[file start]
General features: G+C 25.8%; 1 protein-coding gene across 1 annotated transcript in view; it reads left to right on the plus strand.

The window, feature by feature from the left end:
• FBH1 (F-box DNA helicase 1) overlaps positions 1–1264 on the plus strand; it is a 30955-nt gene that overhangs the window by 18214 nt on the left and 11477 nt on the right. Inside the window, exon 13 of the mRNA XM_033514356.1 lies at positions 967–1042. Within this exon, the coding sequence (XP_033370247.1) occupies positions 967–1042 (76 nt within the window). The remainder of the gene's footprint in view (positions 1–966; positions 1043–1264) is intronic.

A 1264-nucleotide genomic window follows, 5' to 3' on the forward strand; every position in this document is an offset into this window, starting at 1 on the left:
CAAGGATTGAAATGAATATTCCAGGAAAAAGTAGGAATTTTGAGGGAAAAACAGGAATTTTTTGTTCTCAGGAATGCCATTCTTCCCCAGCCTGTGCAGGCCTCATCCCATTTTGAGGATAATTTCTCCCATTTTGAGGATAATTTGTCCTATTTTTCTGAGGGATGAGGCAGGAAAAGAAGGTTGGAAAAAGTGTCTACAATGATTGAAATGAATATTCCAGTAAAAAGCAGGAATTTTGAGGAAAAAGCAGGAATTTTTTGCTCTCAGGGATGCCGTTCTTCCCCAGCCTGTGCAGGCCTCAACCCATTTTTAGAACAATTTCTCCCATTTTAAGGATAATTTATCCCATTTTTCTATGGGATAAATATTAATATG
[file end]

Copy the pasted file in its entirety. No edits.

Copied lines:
General features: G+C 25.8%; 1 protein-coding gene across 1 annotated transcript in view; it reads left to right on the plus strand.

The window, feature by feature from the left end:
• FBH1 (F-box DNA helicase 1) overlaps positions 1–1264 on the plus strand; it is a 30955-nt gene that overhangs the window by 18214 nt on the left and 11477 nt on the right. Inside the window, exon 13 of the mRNA XM_033514356.1 lies at positions 967–1042. Within this exon, the coding sequence (XP_033370247.1) occupies positions 967–1042 (76 nt within the window). The remainder of the gene's footprint in view (positions 1–966; positions 1043–1264) is intronic.

A 1264-nucleotide genomic window follows, 5' to 3' on the forward strand; every position in this document is an offset into this window, starting at 1 on the left:
CAAGGATTGAAATGAATATTCCAGGAAAAAGTAGGAATTTTGAGGGAAAAACAGGAATTTTTTGTTCTCAGGAATGCCATTCTTCCCCAGCCTGTGCAGGCCTCATCCCATTTTGAGGATAATTTCTCCCATTTTGAGGATAATTTGTCCTATTTTTCTGAGGGATGAGGCAGGAAAAGAAGGTTGGAAAAAGTGTCTACAATGATTGAAATGAATATTCCAGTAAAAAGCAGGAATTTTGAGGAAAAAGCAGGAATTTTTTGCTCTCAGGGATGCCGTTCTTCCCCAGCCTGTGCAGGCCTCAACCCATTTTTAGAACAATTTCTCCCATTTTAAGGATAATTTATCCCATTTTTCTATGGGATAAATATTAATATG